Embedding Community-Based Newborn Care in the Ethiopian health system: lessons from a 4-year programme evaluation
published 29 November 2021
published 29 November 2021
This study was published as part of journal supplement on Reimagening health systems for better health and social justice in Health Policy and Planning.
Global efforts to increase neonatal survival include measures such as the introduction of innovative service-delivery packages for community health workers. One such package introduced in Ethiopia, is the Community-Based Newborn Care (CBNC) programme, which encompasses simplified treatment for neonatal illness, integrated outreach services and task-shifting.
This study uses the Community Health Worker (CHW) functionality model by the WHO, to evaluate the Ethiopian health system response to the CBNC programme, including quality of care.
A before-and-after study was conducted with three survey time points: baseline (November 2013), midline (December 2015) and follow-up (December 2017). Data were collected at primary healthcare facilities from 101 districts across four regions.
The analysis took two perspectives: (1) health system response, through supplies, infrastructure support and supervision, assessed through interviews and observations at health facilities and (2) quality of care, through CHWs’ theoretical capacity to deliver services, as well as their performance,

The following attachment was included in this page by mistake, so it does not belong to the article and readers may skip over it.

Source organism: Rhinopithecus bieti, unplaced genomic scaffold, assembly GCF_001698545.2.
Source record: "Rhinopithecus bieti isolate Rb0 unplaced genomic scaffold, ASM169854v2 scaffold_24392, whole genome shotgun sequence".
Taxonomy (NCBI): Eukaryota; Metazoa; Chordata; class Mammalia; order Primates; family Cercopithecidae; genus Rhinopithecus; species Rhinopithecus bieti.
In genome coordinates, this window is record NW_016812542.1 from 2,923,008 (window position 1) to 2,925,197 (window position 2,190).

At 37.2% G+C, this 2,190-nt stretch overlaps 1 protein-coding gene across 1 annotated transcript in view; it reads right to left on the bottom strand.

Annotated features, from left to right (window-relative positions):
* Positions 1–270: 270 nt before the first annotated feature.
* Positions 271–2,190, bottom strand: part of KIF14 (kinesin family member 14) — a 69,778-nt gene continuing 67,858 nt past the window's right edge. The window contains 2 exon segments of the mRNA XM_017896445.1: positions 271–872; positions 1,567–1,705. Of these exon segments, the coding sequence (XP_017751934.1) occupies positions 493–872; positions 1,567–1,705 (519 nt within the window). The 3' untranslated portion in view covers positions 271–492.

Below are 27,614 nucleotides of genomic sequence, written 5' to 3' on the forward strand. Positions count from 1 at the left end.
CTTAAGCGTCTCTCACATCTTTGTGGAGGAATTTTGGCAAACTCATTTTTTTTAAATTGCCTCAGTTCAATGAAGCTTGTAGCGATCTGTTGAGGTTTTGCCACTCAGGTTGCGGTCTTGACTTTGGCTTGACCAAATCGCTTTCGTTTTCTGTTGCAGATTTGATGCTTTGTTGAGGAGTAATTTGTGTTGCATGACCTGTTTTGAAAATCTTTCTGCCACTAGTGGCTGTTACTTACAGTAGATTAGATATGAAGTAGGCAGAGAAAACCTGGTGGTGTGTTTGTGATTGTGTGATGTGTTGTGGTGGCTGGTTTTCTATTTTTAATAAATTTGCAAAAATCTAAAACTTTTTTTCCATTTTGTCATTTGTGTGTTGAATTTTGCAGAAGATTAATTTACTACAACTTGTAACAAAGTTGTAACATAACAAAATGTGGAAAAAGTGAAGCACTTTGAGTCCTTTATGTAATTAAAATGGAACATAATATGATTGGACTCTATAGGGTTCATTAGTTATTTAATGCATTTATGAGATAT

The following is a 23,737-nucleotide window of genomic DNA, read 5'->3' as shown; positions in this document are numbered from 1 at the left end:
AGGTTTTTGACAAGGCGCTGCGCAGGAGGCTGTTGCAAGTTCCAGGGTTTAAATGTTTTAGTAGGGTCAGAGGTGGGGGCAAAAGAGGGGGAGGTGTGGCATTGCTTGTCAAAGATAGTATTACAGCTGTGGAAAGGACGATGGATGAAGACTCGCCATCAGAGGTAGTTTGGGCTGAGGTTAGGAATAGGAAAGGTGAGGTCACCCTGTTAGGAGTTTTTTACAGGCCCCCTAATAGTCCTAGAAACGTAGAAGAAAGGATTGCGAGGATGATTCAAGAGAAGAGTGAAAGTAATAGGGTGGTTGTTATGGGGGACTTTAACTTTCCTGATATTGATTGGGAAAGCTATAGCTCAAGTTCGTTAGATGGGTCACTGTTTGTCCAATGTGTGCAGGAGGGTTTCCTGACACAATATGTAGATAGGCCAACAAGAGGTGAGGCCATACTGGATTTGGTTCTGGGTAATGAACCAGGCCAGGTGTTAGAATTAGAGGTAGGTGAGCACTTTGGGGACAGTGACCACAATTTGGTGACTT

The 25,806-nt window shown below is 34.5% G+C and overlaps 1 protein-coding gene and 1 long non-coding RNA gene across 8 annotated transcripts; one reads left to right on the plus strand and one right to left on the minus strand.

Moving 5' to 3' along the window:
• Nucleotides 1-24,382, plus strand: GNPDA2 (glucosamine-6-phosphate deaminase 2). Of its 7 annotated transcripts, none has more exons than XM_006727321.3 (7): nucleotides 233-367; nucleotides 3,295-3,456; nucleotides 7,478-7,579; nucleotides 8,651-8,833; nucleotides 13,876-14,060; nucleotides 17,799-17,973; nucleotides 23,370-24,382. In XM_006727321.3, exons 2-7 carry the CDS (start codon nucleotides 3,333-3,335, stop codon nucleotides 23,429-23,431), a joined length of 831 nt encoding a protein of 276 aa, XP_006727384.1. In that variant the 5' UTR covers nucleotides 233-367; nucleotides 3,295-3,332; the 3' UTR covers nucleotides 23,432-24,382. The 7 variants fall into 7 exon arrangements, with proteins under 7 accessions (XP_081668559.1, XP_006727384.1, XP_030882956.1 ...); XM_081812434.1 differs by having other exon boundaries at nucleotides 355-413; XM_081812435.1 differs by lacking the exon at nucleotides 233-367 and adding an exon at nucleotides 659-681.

assessed through functional health literacy and direct observation of young infant case management.
Results showed gains in services for young infants, with antibiotics and job aids available at over 90% of health centres. However, services at health posts remained inadequate in 2017. In terms of quality of care, only 37% of CHWs correctly diagnosed key conditions in sick young infants at midline. CHWs’ functional health literacy declined by over 70% in basic aspects of case management during the study. Although the frequency of quarterly supportive supervision visits was above 80% during 2013–2017, visits lacked support for managing sick young infants. Infrastructure and resources improved over the course of the CBNC programme implementation. However, embedding and scaling up the programme lacked the systems-thinking and attention to health system building-blocks needed to optimize service delivery.
Despite the global push to improve neonatal survival, the evidence around implementation, scaling-up and effective integration into the health system is limited in scope, quality and the extent to which information is available. Authors of this study call for further research into the role of supervision in primary health care services, especially that which would identify and address maternal and newborn service-delivery gaps in LMICs.
Listen here to find out more on this study which is part of a special supplement published in Health Policy and Planning on Reimagening health systems for better health and social justice.